Pence: Let's face it, Chief Justice Roberts is a "disappointment to conservatives"

“Look, we have great respect for the institution of the Supreme Court of the United States,” Mike Pence tells CBN’s David Brody in an upcoming interview, and then goes on to call its Chief Justice a “disappointment.” That is nothing new for conservative activists, nor is making the Supreme Court a major issue in presidential elections. Having a Vice President call out a justice by name as a “disappointment” does seem a little unusual, however, and it escalates a feud between the White House and the Chief Justice that has percolated for the last few years.

Vice President Mike Pence described Chief Justice John Roberts in a new interview as a “disappointment” to conservative voters, explicitly seeking to cast the Supreme Court as a campaign issue ahead of the November election.

“Look, we have great respect for the institution of the Supreme Court of the United States,” Pence told the Christian Broadcasting Network’s David Brody on Wednesday. “But Chief Justice John Roberts has been a disappointment to conservatives — whether it be the Obamacare decision, or whether it be a spate of recent decisions all the way through Calvary Chapel.”

The vice president’s criticism of the chief justice’s jurisprudence comes after Roberts sided with the high court’s Democratic appointees on several occasions in recent months, dealing the Trump administration defeats on issues including LGBT workplace discrimination, immigration and abortion. …

“We remember the issue back in 2016, which I believe loomed large in voters’ decisions between Hillary Clinton and the man who would become president of the United States,” he said. “And some people thought that it wouldn’t be as big an issue these days. But I think that’s all changed.”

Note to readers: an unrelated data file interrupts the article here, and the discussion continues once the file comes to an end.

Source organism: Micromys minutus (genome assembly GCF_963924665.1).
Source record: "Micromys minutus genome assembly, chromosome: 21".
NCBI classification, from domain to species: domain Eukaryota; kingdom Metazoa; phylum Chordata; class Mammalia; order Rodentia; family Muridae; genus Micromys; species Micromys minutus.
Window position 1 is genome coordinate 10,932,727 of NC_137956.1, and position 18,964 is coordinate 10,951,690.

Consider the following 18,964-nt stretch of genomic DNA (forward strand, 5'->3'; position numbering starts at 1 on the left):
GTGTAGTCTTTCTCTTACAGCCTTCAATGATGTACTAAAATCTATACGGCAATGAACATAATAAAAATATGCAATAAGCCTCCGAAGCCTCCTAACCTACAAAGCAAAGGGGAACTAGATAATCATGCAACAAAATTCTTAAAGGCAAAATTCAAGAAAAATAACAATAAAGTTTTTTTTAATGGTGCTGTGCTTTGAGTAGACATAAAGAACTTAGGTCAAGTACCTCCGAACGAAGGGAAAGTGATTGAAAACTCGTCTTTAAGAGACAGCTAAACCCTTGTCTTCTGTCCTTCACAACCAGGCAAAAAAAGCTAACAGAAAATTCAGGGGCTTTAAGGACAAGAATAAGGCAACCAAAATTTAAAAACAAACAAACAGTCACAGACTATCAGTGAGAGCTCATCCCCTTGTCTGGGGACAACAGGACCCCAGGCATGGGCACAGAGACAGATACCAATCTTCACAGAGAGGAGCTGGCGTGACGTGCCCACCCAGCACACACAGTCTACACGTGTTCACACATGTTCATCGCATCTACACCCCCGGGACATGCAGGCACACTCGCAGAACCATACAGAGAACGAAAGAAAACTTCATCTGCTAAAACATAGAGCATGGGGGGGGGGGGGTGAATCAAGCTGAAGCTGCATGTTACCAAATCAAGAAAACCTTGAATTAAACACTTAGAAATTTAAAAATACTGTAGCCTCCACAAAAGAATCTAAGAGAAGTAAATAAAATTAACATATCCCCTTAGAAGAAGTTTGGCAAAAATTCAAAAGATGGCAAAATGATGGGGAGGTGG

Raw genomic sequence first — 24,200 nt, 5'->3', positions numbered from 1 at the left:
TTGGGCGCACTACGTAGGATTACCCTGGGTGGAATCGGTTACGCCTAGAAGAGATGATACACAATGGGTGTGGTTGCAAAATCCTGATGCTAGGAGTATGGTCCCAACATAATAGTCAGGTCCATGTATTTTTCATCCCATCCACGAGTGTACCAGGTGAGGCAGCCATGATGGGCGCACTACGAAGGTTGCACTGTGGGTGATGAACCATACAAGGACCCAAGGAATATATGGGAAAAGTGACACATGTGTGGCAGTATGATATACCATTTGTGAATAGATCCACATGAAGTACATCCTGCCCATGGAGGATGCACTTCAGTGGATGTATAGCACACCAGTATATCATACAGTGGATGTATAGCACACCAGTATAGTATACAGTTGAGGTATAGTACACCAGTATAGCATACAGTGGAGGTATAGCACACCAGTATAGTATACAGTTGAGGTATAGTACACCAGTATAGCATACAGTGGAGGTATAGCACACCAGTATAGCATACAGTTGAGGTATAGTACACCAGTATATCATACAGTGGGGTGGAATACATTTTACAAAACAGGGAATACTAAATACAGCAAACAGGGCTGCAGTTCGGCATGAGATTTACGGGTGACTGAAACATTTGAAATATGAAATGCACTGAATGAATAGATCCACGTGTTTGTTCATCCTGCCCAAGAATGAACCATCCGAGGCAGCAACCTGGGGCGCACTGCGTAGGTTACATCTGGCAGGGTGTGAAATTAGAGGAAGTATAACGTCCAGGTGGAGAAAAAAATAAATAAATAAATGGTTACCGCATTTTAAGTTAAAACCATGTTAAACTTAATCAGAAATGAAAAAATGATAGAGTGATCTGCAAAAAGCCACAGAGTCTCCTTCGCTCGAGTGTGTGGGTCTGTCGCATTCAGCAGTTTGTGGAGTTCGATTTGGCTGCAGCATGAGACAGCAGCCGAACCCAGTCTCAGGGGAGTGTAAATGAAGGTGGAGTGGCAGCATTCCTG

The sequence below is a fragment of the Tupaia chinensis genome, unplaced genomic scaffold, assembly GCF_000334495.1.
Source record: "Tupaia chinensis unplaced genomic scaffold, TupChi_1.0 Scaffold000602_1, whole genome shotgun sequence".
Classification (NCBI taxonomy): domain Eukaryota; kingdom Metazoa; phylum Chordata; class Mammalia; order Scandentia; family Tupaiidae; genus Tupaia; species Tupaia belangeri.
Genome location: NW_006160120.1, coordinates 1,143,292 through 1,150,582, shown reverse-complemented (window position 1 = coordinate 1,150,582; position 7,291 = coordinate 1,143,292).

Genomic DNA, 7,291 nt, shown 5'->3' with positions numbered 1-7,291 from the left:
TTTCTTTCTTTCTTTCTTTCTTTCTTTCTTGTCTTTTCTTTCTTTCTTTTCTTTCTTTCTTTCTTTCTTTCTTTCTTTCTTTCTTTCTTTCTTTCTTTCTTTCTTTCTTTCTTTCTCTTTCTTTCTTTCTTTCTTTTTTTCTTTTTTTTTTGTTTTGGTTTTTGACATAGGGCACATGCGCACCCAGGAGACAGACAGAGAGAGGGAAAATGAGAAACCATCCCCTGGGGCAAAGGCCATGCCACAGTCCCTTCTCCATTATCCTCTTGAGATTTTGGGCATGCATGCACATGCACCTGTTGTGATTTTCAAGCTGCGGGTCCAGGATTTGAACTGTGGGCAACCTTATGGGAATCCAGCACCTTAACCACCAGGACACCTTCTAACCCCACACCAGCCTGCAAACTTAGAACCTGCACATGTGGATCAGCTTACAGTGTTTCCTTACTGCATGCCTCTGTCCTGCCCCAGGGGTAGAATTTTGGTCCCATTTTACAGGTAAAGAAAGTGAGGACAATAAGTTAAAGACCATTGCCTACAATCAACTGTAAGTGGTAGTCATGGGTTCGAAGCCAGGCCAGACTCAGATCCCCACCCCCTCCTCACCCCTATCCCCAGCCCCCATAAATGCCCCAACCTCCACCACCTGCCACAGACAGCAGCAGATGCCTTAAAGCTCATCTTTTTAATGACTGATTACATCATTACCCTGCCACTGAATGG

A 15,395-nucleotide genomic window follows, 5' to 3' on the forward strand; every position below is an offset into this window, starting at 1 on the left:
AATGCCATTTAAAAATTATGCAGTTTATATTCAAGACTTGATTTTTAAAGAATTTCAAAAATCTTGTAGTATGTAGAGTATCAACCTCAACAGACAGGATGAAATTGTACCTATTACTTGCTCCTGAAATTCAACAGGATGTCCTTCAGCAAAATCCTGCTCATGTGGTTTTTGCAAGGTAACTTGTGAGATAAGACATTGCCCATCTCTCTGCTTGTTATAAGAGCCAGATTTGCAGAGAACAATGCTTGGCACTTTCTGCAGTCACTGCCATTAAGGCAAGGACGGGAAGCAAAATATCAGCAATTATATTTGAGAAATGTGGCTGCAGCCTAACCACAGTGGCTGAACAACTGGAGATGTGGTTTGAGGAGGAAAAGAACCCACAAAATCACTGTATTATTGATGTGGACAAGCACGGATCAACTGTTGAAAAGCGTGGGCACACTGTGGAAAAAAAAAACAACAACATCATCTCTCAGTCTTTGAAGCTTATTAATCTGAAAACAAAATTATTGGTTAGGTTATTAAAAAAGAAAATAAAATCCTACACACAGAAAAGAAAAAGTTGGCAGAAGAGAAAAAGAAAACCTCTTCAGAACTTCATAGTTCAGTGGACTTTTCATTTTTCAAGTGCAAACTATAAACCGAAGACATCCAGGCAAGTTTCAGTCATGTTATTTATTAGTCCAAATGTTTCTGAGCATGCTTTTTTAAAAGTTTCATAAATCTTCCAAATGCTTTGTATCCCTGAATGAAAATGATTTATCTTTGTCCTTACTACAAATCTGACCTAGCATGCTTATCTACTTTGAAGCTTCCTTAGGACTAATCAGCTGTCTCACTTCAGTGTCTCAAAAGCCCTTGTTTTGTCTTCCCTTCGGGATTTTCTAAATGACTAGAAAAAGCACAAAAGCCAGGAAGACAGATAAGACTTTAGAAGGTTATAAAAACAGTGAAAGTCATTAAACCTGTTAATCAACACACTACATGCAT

Pence isn’t saying anything conservatives aren’t already discussing. Chatter about Roberts has increased ever since his Obamacare ruling eight years ago, and it seems lately that Roberts has tacked to the center more deliberately since Anthony Kennedy retired. Nor are conservatives the only people noticing this drift. Yesterday, the Washington Post took note of a new Gallup poll showing that the Supreme Court has its highest approval rating in eleven years, and that a majority of Democrats approve of them for the first time in Trump’s presidency:

The Supreme Court has its highest public approval rating in a decade, according to a new Gallup poll, after a consequential term in which both liberals and conservatives could claim wins.

The approval rate of 58 percent is the highest since 2009, the polling organization said.

At a time when partisan divides are starker than ever, perhaps the most significant finding is that almost equal majorities of Democrats (56 percent), Republicans (60 percent) and independents (57 percent) approve of the court’s performance. …

It is the first time since President Trump took office that a majority of Democrats have had a favorable opinion of the court. Perhaps that is because the administration suffered a number of setbacks at the court this term, including findings that Trump is not immune from answering subpoenas from congressional investigators and a state prosecutor regarding his personal financial records.

WaPo reporter Paul Kane sees deliberate strategy rather than random caseload as the reason:

Amazing is certainly one word for it. Kane’s not the first person who has publicly concluded that Roberts has steered the court for political purposes, albeit against partisan purposes, in order to strengthen its position with the American electorate. That, however, isn’t the role of the Supreme Court, and its use of lifetime appointments is supposed to be a bulwark against such considerations.

If Roberts was seen as more of a straight shooter, then Pence’s direct criticism might seem more out of bounds. As it is, though, Roberts is making himself and the court fair game — and Pence is correct at least in noting that control of the court’s appointments should be a major consideration in the 2020 election. And in every other election as long as the court continues bargaining for popular approval rather than sticking to its job.